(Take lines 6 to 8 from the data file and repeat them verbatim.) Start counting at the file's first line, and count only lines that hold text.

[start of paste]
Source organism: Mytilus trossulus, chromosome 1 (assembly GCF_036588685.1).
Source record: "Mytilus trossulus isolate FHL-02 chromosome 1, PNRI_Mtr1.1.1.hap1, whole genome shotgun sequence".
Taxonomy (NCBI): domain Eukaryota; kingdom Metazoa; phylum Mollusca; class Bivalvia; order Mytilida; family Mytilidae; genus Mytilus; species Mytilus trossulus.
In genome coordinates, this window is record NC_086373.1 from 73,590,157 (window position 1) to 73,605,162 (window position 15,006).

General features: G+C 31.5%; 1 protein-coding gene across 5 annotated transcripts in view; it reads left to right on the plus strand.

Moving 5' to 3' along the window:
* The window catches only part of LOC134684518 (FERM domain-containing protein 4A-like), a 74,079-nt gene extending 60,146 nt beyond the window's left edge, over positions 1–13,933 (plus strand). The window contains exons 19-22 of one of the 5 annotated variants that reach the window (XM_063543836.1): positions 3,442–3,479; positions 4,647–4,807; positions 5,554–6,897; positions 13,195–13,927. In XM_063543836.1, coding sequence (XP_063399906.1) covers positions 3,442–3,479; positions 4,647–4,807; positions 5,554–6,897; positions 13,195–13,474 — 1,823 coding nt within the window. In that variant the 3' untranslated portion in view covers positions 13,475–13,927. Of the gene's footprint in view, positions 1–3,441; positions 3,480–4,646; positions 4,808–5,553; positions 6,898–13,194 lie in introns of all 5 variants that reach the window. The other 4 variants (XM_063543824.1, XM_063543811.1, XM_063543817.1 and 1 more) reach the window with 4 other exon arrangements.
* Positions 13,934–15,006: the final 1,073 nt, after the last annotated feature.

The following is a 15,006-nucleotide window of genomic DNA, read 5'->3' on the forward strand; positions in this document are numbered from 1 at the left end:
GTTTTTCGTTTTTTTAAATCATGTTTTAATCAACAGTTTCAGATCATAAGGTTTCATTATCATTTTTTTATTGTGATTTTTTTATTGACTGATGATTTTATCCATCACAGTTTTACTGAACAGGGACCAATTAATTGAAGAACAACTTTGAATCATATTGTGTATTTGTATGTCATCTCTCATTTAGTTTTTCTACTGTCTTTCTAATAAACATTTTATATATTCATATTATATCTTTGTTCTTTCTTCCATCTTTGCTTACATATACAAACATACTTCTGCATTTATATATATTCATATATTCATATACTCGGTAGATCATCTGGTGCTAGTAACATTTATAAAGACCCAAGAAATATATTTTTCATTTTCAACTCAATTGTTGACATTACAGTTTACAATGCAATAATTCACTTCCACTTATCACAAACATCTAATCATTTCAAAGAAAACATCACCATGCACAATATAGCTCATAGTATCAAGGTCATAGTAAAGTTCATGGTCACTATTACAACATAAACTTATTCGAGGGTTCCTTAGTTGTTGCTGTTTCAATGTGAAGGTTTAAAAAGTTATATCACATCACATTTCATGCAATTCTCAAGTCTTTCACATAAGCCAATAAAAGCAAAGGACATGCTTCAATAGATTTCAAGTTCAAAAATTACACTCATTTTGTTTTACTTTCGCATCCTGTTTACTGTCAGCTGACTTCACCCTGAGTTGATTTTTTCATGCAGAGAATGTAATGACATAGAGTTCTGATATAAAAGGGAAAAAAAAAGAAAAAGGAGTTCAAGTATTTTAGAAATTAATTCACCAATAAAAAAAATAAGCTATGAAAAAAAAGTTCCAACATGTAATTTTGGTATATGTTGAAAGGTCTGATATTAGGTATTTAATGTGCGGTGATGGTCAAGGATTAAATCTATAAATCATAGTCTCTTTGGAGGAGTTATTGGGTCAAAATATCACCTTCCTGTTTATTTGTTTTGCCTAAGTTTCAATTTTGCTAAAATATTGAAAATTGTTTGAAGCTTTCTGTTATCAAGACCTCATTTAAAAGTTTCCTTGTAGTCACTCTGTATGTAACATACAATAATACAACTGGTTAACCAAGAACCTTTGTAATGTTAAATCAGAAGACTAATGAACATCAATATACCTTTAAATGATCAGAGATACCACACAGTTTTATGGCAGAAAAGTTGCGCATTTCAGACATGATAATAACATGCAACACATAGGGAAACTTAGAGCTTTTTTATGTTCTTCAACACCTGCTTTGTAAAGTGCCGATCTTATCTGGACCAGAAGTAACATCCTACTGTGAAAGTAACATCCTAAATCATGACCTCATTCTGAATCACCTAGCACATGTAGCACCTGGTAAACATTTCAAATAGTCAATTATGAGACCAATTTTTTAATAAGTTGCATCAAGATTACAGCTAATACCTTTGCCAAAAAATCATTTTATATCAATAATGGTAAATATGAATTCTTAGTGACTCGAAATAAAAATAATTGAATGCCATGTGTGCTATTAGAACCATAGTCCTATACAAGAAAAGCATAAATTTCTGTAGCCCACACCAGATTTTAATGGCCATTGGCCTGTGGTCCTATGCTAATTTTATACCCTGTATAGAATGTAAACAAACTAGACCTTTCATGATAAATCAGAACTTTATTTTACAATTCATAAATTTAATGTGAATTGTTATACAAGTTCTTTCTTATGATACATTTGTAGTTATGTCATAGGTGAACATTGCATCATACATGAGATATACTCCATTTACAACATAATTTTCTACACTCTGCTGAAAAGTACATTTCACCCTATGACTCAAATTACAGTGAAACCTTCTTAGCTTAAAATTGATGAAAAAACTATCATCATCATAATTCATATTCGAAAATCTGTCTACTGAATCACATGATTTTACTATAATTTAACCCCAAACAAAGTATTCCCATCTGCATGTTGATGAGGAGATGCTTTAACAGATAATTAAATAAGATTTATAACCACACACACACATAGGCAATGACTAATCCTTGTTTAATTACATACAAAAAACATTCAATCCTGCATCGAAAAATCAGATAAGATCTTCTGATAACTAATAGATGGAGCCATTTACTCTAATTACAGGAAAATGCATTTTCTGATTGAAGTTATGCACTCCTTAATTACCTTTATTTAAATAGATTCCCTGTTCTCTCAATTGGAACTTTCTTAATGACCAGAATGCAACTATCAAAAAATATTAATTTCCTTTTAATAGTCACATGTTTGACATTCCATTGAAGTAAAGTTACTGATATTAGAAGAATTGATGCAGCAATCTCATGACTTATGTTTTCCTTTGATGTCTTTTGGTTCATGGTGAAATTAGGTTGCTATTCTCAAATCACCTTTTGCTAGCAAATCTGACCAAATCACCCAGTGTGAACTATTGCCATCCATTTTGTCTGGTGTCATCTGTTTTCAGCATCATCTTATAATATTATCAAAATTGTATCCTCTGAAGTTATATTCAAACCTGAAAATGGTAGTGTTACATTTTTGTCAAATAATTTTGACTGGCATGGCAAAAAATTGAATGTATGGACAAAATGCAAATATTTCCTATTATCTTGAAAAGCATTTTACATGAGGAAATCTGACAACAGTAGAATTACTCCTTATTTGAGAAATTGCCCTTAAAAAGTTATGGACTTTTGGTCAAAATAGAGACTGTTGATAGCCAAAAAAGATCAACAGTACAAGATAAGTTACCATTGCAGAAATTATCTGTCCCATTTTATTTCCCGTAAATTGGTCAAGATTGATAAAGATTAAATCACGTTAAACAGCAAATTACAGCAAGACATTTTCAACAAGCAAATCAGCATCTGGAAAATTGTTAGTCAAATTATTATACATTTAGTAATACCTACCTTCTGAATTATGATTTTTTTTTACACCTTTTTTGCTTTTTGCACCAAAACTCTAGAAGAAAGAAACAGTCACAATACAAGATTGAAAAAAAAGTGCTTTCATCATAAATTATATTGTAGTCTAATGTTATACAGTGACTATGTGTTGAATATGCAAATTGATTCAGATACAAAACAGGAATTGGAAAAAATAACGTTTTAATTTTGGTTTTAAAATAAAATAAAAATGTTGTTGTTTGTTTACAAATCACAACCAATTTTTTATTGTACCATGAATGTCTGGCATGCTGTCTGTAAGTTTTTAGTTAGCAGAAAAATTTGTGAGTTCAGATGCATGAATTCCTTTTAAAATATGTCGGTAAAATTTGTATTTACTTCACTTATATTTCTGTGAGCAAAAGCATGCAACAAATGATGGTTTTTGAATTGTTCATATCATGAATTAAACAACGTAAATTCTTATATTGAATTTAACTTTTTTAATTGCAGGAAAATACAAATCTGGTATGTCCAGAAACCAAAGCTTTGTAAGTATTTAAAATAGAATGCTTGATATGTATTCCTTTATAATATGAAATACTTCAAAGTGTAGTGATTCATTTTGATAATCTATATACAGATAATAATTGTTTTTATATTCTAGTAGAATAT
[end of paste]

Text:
Moving 5' to 3' along the window:
* The window catches only part of LOC134684518 (FERM domain-containing protein 4A-like), a 74,079-nt gene extending 60,146 nt beyond the window's left edge, over positions 1–13,933 (plus strand). The window contains exons 19-22 of one of the 5 annotated variants that reach the window (XM_063543836.1): positions 3,442–3,479; positions 4,647–4,807; positions 5,554–6,897; positions 13,195–13,927. In XM_063543836.1, coding sequence (XP_063399906.1) covers positions 3,442–3,479; positions 4,647–4,807; positions 5,554–6,897; positions 13,195–13,474 — 1,823 coding nt within the window. In that variant the 3' untranslated portion in view covers positions 13,475–13,927. Of the gene's footprint in view, positions 1–3,441; positions 3,480–4,646; positions 4,808–5,553; positions 6,898–13,194 lie in introns of all 5 variants that reach the window. The other 4 variants (XM_063543824.1, XM_063543811.1, XM_063543817.1 and 1 more) reach the window with 4 other exon arrangements.
* Positions 13,934–15,006: the final 1,073 nt, after the last annotated feature.